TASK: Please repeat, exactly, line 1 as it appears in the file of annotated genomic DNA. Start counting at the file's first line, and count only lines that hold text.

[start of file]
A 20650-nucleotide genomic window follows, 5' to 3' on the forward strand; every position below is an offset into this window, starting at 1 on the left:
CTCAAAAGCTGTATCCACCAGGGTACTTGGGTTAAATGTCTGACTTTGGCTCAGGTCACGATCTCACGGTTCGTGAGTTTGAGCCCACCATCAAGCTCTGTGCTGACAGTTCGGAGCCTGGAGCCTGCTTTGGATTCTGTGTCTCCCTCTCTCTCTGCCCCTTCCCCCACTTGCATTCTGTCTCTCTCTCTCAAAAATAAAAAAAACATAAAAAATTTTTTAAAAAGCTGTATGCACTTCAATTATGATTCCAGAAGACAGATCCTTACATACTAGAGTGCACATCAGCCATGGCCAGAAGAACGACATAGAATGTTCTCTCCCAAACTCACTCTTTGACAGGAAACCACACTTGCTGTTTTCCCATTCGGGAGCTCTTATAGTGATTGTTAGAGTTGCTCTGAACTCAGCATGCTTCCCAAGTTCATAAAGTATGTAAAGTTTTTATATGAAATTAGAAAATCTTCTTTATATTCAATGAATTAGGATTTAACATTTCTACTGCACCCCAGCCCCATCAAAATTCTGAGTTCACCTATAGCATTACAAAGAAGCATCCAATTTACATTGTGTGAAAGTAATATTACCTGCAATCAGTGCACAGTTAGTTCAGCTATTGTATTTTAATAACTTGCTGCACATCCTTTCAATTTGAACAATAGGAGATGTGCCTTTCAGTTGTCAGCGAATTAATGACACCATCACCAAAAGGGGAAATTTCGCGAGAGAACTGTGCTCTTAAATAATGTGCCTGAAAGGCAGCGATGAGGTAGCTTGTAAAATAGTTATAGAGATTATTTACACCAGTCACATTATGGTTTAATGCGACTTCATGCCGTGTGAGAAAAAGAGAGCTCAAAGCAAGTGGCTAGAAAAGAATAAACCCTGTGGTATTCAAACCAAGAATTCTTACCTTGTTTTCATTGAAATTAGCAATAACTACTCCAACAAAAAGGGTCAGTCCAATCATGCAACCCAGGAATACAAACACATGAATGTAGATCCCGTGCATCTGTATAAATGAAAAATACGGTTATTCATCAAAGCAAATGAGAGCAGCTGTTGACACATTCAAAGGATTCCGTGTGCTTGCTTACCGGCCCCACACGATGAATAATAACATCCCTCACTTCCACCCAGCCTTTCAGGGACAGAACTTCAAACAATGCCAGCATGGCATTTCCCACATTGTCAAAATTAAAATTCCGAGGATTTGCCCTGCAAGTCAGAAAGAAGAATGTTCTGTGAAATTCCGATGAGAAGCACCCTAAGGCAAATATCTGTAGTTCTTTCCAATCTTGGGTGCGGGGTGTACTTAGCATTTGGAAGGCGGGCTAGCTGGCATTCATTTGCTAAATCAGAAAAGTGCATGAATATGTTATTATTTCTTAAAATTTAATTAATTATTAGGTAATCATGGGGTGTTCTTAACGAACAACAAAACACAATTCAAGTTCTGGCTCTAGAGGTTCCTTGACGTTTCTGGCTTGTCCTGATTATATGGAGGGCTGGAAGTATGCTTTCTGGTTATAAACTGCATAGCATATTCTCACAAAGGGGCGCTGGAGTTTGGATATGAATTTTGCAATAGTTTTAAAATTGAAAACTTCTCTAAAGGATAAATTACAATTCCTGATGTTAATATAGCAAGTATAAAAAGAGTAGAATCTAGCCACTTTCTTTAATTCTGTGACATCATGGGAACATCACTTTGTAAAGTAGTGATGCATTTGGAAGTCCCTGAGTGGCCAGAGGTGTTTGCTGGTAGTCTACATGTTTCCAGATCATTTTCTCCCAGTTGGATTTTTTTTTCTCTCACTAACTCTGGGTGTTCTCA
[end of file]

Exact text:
A 20650-nucleotide genomic window follows, 5' to 3' on the forward strand; every position below is an offset into this window, starting at 1 on the left: